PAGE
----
Buttons might be the unsung heroes of highly effective landing pages. Your button should combine design and copywriting best practices to make it easy for the visitor to act on your offer.
High converting button copy is clear, specific, and often written in first person. For example: “Count me in for the free video course!” Here are tips for creating magnetic CTA buttons:
- Use action words that suggest value. Use words such as “get,” “reserve,” and “take” instead of “submit,” “click here,” and predictably generic commands
- Create contrast. Don’t go for pretty. Make your buttons standout with contrasting colors that can’t be missed.
- Try different shapes and sizes. Experiment with designs. Winners are likely to be somewhat large, but you may find overly heavy-handed designs work against you.
- Try different lengths too. Long and specific commands may outperform 2 or 3 word phrases.
- Urgency works. Tactics suggesting limited time offers, deadlines or even just the inclusion of words like “now” or “today” tend to convert.
- If your offer is free, say so. For obvious reasons, “FREE” always pulls well.
- Use directional cues. Arrows or graphics leading the eye to your CTA button can increase click-through.
I could go on about this important topic—and I have. Check out this thorough study of techniques to improve your call to action buttons (and the infographic below).
I applaud Qudos for making their call-to-action button highly descriptive, value-based and easy to find.
Writing a guarantee on your landing page is all about giving your visitors a parachute. It’s a way to tell your audience:
“Hey! There’s no big risk here! Go ahead and click that button! You’ve got nothing to worry about! It’s going to be awesome if you take me up on this offer, and if you don’t think it is awesome, I’ll make sure you’re no worse for wear!” (Source: Your Guide to Creating Landing Pages, by Leadpages.)
A guarantee doesn’t have to mean offering buyers their money back. You might also consider a guaranteed to resolve any issues. Even informing visitors their credit card information is 100% secure, or that you won’t spam them, can be considered a guarantee.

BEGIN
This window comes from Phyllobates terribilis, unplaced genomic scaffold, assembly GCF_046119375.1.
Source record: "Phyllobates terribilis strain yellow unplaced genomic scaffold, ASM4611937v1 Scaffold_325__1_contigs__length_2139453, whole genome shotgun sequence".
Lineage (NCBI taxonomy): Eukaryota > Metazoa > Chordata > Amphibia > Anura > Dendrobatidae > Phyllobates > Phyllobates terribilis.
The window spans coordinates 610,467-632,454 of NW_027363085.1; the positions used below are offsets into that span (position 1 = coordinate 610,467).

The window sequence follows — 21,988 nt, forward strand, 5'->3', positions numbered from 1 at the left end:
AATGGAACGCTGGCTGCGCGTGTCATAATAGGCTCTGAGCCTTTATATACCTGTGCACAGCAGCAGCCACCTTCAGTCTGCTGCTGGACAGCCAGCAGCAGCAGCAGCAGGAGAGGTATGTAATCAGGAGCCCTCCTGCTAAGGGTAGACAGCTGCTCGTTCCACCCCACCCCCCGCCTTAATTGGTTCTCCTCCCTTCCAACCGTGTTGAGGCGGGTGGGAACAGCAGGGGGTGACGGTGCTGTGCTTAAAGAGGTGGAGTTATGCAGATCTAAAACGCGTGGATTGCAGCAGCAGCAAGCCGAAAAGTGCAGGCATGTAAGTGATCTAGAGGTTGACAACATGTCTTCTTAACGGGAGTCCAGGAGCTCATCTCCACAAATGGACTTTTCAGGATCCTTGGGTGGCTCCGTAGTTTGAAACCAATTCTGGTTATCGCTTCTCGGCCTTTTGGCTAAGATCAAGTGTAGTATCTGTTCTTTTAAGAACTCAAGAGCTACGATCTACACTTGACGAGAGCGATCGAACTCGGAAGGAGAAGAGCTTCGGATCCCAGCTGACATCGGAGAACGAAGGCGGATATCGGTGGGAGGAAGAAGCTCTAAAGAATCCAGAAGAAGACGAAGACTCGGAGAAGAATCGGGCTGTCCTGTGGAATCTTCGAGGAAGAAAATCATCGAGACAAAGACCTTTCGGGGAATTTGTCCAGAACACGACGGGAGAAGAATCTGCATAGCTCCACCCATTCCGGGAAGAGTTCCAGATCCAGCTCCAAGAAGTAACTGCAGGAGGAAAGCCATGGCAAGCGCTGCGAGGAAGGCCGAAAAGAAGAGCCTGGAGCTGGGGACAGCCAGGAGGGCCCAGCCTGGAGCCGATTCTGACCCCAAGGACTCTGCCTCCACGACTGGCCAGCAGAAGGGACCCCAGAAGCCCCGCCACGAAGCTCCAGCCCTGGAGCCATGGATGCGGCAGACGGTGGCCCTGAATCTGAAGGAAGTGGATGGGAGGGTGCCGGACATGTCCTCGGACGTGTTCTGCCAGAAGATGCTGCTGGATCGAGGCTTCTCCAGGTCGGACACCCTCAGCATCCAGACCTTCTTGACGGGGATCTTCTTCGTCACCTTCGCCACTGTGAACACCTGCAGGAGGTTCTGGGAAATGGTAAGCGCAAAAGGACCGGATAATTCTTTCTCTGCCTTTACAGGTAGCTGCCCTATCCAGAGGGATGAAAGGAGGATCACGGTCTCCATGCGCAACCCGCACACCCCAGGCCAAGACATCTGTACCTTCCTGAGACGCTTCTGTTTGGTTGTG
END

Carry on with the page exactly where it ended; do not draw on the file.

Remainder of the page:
On a landing page for a course offered by Leadpages, the instructor offers a satisfaction guarantee.
You can optimize conversion by running A/B tests on your landing pages. With A/B testing, or split testing, you simply compare a control page (“A”) against a variation (“B”) that includes a major difference of some sort. After a period of time, or number of visits, you review the results and pull the plug on the lower-performer. You proceed by offering the winner or you can conduct additional tests aiming to make further improvements.
The landing page experts at Unbounce offer more insights on the process and recommend using it to test elements such as:
- On-page copy
- Call-to-action copy
- Images vs. video
- Form length and style
You might also consider testing:
- Your offer
- Button design
- Page design
- Social proof
- Anything featured in this post
11. Thank you page
When a lead generation landing page succeeds, you may or may not have made a sale, but at the very least, you’ve captured a new email address—an interested prospect. Next, your customer or prospect should be thanked.
While many digital marketers send thank you messages via email, serving the new subscriber an immediate thank you page may be the better way to go (or you can do both).
- The thank you page confirms a conversion in your analytics.
- The thank you page can also kickoff important lead nurture or upsell processes.
Effective components of a thank you page can include:
- Instant access to your offer
- Social media sharing links
- Additional offers and calls to action
Andy offers great insights into the many ways to best capitalize on thank you pages here, and points out the different tactics for ecommerce, lead generation and newsletter signup thank pages here.
Go forth and convert
Though exceptions exist for certain types of online marketers, homepages generally are not designed to convert. Landing pages are. A specialized type of landing pages (mostly for ecommerce) aims to produce click-throughs, but most should be optimized to capture data or dollars.
There are meaty amount of tactics you can try to improve landing pages. This post offers a meal full of them. Try them out. If you have insights for landing page conversion, please share them in the comment section below.
I originally wrote a version of this post for Orbit Media, where I am a regular contributor.